The seams of a given language, hardware, and architecture will have a lot to say about the interesting places to track exceptions. First in line is the app crash scenario. Unfortunately, some platforms are unable to offer a foothold to capture this catastrophic event. Other platforms offer a portal provided by the device vendor with visibility into app crash details, but it’s case by case. You’ll spend considerable effort playing defense to avoid an app crash. Yet, it is a potential outcome when (not if) enough things go wrong. On the up-tick, if a platform can log app crashes, it’s just a few lines of boilerplate code.

Next in line is the unexpected API response. It would be trivial to wrap an HTTP module with logic that logs any response north of 399, but that would introduce too much noise. We need more context. An “Unauthorized” or “Not Found” API response can be a valid behavior. For this reason, reporting unexpected API responses will leak into every module capable of HTTP requests in order to squeeze more context into error messages.

The most subjective and nuanced is the third case: unexpected app states. Enumerating app states can be a challenge, as well as identifying when they occur in an unexpected sequence. They suffer from both omission in the error log, as well as contributing to noise when they’re too verbose. Regular error log reviews and periodic code reviews will help identify these hotspots.

Most teams review code during a Pull Request event in GitHub. I’ve found that over time, we will learn new things, observe patterns, and discover better ways well after the code change. So consider reviewing files on a regular cadence, well after that PR has been merged.

Message Parts

Context is an important component of an error message. The Sentry API offers a number of extension points to collect during an error condition. The following Sentry SDK document gives an overview of the individual parts of a JSON message sent over the wire. The client SDKs make this easy; custom libraries will need to carefully construct their own.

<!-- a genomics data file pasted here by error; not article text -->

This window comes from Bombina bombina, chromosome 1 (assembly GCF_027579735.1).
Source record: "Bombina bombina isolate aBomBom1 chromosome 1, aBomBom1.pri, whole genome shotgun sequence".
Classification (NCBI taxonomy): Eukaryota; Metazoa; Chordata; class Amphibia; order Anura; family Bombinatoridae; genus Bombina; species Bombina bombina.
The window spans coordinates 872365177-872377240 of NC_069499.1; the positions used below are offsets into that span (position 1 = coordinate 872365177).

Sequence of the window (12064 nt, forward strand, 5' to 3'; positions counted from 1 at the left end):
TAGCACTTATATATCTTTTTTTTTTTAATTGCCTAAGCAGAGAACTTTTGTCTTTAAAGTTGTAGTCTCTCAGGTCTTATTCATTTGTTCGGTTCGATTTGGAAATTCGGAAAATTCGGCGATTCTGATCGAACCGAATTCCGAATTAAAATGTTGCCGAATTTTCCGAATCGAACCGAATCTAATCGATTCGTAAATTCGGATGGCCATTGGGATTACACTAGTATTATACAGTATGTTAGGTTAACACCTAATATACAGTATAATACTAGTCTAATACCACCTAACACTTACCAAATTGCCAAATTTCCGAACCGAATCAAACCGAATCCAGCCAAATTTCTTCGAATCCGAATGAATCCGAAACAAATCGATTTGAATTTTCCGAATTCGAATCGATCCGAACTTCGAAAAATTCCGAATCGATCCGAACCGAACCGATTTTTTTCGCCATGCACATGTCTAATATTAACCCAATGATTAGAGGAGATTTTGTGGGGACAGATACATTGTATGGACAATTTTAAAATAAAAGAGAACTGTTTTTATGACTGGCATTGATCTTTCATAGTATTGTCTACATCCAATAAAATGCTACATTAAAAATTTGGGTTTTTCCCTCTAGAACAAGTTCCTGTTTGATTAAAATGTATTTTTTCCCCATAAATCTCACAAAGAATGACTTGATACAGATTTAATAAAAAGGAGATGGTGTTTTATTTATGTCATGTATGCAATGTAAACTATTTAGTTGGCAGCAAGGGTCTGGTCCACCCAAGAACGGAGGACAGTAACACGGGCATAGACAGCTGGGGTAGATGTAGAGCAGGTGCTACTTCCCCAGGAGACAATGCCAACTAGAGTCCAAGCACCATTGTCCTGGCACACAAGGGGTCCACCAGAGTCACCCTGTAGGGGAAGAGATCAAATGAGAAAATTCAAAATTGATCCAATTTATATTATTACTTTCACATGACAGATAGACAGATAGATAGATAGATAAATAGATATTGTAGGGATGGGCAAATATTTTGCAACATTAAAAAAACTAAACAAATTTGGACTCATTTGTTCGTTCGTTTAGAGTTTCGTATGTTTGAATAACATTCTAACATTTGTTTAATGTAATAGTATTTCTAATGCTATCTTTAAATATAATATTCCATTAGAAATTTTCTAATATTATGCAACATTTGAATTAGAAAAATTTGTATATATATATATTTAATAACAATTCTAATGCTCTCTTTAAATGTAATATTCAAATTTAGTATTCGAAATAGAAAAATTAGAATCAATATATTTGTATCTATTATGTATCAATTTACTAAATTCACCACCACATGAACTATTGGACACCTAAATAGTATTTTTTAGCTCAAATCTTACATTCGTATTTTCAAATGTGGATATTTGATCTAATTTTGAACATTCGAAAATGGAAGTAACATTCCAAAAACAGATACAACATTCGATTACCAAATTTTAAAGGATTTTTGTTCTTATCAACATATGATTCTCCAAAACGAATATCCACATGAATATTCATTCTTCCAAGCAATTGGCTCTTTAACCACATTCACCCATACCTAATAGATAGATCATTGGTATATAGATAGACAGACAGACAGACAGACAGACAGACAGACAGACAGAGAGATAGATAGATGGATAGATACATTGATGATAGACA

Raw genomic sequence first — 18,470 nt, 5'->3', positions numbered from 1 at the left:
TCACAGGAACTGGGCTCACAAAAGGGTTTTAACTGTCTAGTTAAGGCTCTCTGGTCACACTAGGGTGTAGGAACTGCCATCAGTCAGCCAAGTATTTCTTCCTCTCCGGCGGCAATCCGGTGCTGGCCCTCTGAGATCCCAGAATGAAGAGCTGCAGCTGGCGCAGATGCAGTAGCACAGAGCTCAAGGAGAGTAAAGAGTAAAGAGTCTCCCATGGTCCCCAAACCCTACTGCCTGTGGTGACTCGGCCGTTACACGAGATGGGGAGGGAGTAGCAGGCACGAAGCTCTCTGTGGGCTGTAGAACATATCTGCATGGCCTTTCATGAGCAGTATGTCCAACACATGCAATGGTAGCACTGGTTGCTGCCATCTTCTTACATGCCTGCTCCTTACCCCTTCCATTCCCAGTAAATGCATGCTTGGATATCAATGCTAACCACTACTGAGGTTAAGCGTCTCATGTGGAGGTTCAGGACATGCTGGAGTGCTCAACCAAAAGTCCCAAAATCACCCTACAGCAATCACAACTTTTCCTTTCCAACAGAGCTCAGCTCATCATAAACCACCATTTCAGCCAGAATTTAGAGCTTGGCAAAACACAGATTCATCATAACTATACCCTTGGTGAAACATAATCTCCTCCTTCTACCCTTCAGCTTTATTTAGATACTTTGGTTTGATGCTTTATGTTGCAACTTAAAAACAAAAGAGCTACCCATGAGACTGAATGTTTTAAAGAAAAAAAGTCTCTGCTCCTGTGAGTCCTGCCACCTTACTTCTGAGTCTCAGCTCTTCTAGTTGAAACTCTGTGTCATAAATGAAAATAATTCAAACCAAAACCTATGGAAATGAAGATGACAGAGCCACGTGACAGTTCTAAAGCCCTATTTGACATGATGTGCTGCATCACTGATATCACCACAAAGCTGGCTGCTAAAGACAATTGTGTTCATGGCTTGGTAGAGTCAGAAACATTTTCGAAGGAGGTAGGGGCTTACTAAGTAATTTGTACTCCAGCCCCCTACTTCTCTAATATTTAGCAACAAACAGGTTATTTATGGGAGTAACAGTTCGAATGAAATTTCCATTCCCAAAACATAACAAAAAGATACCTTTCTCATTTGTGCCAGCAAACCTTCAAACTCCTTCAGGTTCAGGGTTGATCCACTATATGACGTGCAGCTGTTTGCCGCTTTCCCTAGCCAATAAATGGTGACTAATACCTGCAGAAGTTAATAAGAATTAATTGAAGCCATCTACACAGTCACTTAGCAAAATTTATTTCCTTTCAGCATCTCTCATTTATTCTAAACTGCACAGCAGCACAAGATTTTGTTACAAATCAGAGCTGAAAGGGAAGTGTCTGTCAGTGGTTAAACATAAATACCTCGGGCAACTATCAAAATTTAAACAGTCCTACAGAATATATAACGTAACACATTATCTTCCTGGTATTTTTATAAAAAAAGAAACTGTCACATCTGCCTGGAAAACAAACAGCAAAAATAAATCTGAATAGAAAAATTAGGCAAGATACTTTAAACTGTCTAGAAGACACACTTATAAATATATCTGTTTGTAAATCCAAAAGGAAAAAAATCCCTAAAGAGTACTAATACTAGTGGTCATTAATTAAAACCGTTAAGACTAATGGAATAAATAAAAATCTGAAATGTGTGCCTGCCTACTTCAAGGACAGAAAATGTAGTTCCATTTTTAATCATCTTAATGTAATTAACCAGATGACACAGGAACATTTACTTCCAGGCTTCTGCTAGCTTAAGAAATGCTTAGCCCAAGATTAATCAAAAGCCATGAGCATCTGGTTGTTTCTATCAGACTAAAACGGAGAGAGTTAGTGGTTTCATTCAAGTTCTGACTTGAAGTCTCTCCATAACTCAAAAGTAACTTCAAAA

Check out for more details.


The message is the essence of the HTTP post to Sentry. Give some thought to the structure of this string value as it forms a key part of distinguishing different errors. “Server Error” is too coarse, and “GetContent() failed for movie abc123 at 11/1/2020 10:00 +7:00” is too granular.


Breadcrumbs offer a concise method for tracking the path that led to this unfortunate state. This feature can collect a list of views the app displayed leading up to the error as well as actions and other stateful metrics.

Extra Data

The extra data field holds an arbitrary collection of name/value pairs. This is a great place to hold contextual data where an error in one part of the app might insert four fields of related data, and an error in another part of the app inserts twenty fields into the collection.


The tags collection is similar to extra data, but contains a more uniform number of fields such as the OS name, component versions, and similar data. For example, you might want to query for a list of errors on a specific device model to deduce the root cause of an error.


The stacktrace is that magical data point that describes the exact line of code that failed and the preceding lines that led to the error. Obtaining this value can provide enormous value in understanding the source of an error and resolving it. Unfortunately, access to this is a mixed bag, and it’s entirely dependent on the platform. Some platforms include a pristine stacktrace while others yield an unreadable mess of hex offsets. Javascript-based platforms can configure a source map to chart a way back through the uglified code, which can be a non-trivial effort to enable.


We’ve learned that error log reviews must be part of the development routine. Initially, some teams were more verbose than others, and logged informational states in addition to handled and unhandled exceptions. At our scale, informational states need to remain at the console or a similar level. The primary purpose of our error logging is to help the engineering teams maintain a high-quality app. Hence, the individual platform teams have discretion to identify what messages best support their needs, given a particular language, device, and architecture.

Sentry is one of many tools we use to gather telemetry data in order to maintain a high quality level. It’s common to start an investigation in one area, and then ask correlation questions in other tools. Gauging both the severity and prevalence goes a long way in understanding negative impacts.

The “Dashboard” and “Discover” sections within the Sentry portal are fascinating areas for a puzzle solver by offering loads of charts, canned queries, and custom queries.

In the future, we are likely to explore more extension points within Sentry — for example, Slack and Jira. I’m skeptical about integrating a potential firehose into Slack, but it has its place. The ability to create a Jira ticket with a single click within the Sentry portal is enticing.

We’ve dabbled with Alerts and there’s more to leverage there. The Sentry portal includes an intuitive alert system to send a message when a given threshold is exceeded. For example, there may be a tolerance for ten API failures in a rolling 60-minute window, but when that eleventh failure happens, a PagerDuty alert will be activated. All good stuff.

It’s been an incredible ride building Disney+ and supporting launches around the world. Monitoring the error log system and improving the value of the data it contains has been essential. Sentry’s high-quality tooling helps Disney+ maintain high-quality service to its tens of millions of global subscribers.